The long road to Oslo

This is the first Rational/Contemporary post from outside North America. Unfortunately, it may be brief because my voltage converter doesn’t work with my laptop and I’ve only got so much battery. Hopefully I can buy an adapter soon. Also unfortunately, I don’t have any pictures to share since I’ve spent most the previous 22 hours in airports and airplanes and apparently they have a thing about taking pictures in airports these days.

Which is too bad, because I really wanted to take a picture of the underground walkway/tunnel in the Frankfort airport. It had this great 2001 aesthetic with curved white walls backlit with color-changing lights, and for some reason it played spooky retro-futuristic sound effects (to complete the Disneyland Space Mountain effect?).

Anyhow, I’m glad I successfully navigated 4 flights and two trains without a hitch. Although two of those planes required sprinting through the terminal with all my stuff, hardcore1. So I’ve got several layers of dried sweat in addition to the usual baggage.

Although I spent some time studying the phrasebooks, my first attempt to say anything in Norwegian utterly failed. I think it’s pretty hard to know how it sounds without hearing it. The hardest part about traveling for me is the constant reminder of what a linguistic retard I am. I feel ceaselessly awful about coming to other countries and expecting them to speak my language.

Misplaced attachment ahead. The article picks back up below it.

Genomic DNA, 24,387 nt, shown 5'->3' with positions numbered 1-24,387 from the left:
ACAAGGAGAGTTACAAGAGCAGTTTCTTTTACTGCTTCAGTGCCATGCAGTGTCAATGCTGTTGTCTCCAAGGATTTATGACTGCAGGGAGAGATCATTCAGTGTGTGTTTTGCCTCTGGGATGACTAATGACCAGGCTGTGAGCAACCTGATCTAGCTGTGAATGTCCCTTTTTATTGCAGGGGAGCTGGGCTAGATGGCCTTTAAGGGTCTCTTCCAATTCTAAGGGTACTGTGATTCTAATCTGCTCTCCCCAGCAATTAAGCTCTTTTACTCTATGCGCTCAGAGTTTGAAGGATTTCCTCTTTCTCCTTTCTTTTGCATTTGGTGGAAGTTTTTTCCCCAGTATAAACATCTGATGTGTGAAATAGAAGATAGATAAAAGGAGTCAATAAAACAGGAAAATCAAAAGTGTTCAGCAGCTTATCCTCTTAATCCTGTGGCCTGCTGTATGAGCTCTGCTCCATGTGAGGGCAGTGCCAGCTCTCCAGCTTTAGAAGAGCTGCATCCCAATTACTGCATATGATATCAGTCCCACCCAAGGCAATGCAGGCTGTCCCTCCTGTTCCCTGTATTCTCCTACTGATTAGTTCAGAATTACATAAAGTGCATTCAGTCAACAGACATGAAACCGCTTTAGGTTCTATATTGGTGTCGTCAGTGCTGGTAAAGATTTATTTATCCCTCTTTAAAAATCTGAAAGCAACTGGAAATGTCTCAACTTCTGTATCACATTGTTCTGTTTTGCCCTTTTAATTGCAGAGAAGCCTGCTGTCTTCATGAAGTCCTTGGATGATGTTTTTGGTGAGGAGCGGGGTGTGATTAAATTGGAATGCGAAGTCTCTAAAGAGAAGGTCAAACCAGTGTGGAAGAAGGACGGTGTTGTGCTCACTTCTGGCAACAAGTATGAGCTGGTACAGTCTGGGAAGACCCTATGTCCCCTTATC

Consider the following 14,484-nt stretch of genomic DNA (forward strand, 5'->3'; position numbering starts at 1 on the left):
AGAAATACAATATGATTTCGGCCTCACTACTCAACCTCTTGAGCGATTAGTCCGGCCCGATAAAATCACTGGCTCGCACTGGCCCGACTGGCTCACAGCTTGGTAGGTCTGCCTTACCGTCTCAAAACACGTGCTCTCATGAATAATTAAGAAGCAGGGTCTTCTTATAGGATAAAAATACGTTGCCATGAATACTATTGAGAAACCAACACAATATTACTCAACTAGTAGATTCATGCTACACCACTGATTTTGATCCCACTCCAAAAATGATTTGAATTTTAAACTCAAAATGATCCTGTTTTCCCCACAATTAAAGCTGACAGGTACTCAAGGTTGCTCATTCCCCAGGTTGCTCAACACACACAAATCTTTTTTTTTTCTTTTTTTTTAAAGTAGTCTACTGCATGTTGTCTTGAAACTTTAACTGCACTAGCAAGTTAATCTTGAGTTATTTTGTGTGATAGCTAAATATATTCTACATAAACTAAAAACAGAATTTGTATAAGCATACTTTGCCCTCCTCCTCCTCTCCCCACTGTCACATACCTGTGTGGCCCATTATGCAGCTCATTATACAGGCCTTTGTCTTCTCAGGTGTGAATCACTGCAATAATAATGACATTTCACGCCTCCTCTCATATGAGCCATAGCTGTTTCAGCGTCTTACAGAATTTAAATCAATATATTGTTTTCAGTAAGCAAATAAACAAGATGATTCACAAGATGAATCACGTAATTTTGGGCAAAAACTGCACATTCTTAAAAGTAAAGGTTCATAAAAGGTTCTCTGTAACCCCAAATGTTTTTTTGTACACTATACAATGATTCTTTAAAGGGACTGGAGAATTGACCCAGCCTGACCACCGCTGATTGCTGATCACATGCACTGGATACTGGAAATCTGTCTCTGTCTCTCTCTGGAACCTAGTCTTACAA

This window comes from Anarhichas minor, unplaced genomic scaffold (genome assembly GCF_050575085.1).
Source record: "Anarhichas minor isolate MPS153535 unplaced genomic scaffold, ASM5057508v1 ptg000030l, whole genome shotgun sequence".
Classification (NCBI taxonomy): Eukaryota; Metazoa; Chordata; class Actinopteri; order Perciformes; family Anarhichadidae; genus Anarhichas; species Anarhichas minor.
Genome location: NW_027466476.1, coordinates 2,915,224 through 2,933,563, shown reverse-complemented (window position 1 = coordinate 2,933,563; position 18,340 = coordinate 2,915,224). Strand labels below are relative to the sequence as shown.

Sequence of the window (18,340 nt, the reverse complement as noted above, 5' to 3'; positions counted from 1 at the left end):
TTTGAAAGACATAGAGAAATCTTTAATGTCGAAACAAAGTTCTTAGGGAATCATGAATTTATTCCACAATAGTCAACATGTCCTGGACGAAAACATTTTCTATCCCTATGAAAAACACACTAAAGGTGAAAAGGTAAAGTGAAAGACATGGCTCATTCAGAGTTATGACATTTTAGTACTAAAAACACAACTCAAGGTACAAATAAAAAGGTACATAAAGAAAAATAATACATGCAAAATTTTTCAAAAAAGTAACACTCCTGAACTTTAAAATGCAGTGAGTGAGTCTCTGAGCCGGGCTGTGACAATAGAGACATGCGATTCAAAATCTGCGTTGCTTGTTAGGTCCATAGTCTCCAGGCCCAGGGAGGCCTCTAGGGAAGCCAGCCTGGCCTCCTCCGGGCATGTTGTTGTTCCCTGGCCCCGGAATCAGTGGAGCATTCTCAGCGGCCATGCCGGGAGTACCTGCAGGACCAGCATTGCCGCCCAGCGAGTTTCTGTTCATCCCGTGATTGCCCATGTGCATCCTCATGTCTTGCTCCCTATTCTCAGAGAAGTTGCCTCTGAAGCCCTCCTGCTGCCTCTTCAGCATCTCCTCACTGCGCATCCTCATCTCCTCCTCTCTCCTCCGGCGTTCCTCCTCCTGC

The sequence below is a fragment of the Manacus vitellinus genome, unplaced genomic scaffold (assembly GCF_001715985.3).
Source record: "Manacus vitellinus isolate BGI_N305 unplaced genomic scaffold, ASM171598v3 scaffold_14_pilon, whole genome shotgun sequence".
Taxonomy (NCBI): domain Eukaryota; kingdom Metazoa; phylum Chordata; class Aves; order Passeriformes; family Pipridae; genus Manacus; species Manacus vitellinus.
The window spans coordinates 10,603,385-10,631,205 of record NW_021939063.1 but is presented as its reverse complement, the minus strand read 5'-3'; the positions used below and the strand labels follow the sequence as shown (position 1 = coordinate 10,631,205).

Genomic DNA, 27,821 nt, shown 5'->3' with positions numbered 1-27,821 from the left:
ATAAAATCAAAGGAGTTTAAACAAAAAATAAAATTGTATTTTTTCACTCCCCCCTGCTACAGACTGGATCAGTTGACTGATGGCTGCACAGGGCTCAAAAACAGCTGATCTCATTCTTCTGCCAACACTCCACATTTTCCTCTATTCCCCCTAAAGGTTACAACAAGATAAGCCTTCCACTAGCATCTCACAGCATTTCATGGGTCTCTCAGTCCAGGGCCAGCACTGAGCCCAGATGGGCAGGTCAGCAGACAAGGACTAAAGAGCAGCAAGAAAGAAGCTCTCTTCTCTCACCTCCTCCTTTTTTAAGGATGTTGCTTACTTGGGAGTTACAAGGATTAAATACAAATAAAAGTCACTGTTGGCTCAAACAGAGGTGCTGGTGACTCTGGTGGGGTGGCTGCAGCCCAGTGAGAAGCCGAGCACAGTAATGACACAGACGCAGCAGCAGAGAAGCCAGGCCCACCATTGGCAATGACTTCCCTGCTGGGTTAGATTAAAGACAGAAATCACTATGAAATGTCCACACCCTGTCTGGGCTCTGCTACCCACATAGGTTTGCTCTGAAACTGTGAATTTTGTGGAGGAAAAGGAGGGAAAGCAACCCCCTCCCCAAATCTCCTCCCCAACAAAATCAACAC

On a brighter note2, I’ve been riveted by Jonathan Saffran Foer’s “Extremely Loud and Incredibly Close”, and that had kept my going through many traveling hours, as I’m sure it will continue to do on the 6 hour bus ride tomorrow.

Norway is beautiful, from what I have seen so far, which admittedly isn’t much but I have to put in at least one observation here. More when I have them.

  1. Mostly not my fault: the bus to the Pittsburgh airport was a half an hour late. Then the flight got delayed on the runway so I was already late for the connection when we pulled up. []
  2. Sort of, it’s actually an extraordinarily sad book. []
  1. #1 written by Moira June 15th, 2006 at 21:32

    So glad you like the book. I’m getting that great vicarious-joy feeling knowing someone else is discovering Foer. Are you going to be able to abandon it in a train station when finished? I wasn’t able to leave White Teeth; it was worth so much more than its weight in my backpack.

    RE Q
  2. #2 written by Cortney June 16th, 2006 at 16:09

    I’m so glad to hear you are reading Foer as well … and I’m sure you have many books to read, but you might also check out The History of Love by Foer’s novelist wife, Nicole Krauss. Ignore the title and jump into a really well crafted book that is just as engaging and equally (more?) well written. I read it before I read Extremely Loud and Incredibly Close, and it colored the latter book for me a bit. Rather than being about Sept 11 and the hole left by a missing family member, it’s about loneliness and the connections between two very different people. Also, one of the protagonists is a young woman that I found much more likeable that the little boy in Extremely Loud and Incredibly close, and more so than the boy in DeWitt’s Last Samurai.

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